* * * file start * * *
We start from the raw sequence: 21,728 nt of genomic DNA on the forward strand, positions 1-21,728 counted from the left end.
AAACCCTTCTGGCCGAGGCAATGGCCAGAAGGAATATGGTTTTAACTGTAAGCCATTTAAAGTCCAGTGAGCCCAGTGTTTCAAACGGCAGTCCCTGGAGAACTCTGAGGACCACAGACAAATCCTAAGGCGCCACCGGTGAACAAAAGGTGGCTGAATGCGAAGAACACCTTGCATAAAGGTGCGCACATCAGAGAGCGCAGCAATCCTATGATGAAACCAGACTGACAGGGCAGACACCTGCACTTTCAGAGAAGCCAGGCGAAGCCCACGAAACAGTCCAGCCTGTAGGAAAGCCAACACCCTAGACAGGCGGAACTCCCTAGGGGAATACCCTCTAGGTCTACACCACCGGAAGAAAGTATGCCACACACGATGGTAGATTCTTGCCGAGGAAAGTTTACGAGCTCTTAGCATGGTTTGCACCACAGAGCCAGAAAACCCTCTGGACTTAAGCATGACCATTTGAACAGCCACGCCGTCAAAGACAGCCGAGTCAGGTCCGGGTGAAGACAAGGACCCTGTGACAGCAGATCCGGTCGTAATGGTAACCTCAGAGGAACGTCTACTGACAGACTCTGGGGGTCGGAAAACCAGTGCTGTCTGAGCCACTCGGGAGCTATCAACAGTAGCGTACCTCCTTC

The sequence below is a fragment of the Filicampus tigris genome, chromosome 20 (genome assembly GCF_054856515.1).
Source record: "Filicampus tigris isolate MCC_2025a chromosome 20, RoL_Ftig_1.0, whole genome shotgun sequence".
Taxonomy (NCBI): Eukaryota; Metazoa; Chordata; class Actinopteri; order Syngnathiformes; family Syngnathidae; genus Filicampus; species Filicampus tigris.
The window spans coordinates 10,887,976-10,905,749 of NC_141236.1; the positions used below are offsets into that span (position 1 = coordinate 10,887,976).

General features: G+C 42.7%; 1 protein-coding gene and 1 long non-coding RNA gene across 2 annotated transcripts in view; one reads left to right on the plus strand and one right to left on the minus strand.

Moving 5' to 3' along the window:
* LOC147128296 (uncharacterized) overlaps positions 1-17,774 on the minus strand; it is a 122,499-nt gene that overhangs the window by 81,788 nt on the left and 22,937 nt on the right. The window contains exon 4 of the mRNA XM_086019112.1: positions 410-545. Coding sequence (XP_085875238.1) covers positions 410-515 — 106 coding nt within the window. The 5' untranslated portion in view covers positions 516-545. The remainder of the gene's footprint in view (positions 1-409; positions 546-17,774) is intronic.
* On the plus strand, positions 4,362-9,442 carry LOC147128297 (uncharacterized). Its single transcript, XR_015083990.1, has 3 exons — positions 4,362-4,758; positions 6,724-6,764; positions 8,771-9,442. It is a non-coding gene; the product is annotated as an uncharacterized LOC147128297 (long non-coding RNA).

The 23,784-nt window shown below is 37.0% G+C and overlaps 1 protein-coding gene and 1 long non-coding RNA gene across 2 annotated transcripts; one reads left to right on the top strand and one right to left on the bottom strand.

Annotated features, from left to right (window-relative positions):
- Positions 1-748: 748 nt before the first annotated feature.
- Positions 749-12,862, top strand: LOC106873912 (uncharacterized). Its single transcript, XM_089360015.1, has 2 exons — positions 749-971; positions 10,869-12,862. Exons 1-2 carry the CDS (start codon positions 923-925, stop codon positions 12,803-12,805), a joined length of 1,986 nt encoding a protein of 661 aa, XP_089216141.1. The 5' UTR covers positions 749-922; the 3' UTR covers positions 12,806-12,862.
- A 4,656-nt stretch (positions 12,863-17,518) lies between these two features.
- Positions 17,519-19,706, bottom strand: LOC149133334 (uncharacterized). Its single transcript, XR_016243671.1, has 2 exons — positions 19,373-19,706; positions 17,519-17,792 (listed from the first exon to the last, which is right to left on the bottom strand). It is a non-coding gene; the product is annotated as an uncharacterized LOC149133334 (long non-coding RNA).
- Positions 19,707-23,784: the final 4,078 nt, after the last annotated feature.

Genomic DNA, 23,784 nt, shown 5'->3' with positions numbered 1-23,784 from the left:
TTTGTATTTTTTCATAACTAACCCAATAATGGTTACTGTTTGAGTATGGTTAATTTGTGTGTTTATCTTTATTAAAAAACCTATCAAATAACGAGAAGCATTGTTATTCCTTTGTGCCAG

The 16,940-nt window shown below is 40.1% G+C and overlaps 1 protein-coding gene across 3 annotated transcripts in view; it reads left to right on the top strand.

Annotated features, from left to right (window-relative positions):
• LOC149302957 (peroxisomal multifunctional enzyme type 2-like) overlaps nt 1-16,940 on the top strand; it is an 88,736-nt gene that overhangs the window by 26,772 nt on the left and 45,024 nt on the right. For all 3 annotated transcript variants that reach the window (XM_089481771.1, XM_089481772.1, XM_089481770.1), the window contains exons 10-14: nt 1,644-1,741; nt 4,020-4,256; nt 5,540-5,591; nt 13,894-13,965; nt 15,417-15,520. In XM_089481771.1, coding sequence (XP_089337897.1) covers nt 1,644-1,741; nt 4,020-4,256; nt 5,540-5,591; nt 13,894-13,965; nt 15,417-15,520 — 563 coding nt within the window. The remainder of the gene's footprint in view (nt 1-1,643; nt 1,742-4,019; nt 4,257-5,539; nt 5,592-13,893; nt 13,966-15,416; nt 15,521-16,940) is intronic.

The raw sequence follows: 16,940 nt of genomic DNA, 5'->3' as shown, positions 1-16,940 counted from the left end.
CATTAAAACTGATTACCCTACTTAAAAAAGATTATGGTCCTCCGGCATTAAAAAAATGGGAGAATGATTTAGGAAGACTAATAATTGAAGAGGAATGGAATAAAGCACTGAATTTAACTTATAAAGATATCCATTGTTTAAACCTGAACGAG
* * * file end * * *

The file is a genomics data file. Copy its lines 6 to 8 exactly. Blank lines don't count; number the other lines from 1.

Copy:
The window spans coordinates 10,887,976-10,905,749 of NC_141236.1; the positions used below are offsets into that span (position 1 = coordinate 10,887,976).

General features: G+C 42.7%; 1 protein-coding gene and 1 long non-coding RNA gene across 2 annotated transcripts in view; one reads left to right on the plus strand and one right to left on the minus strand.

Moving 5' to 3' along the window: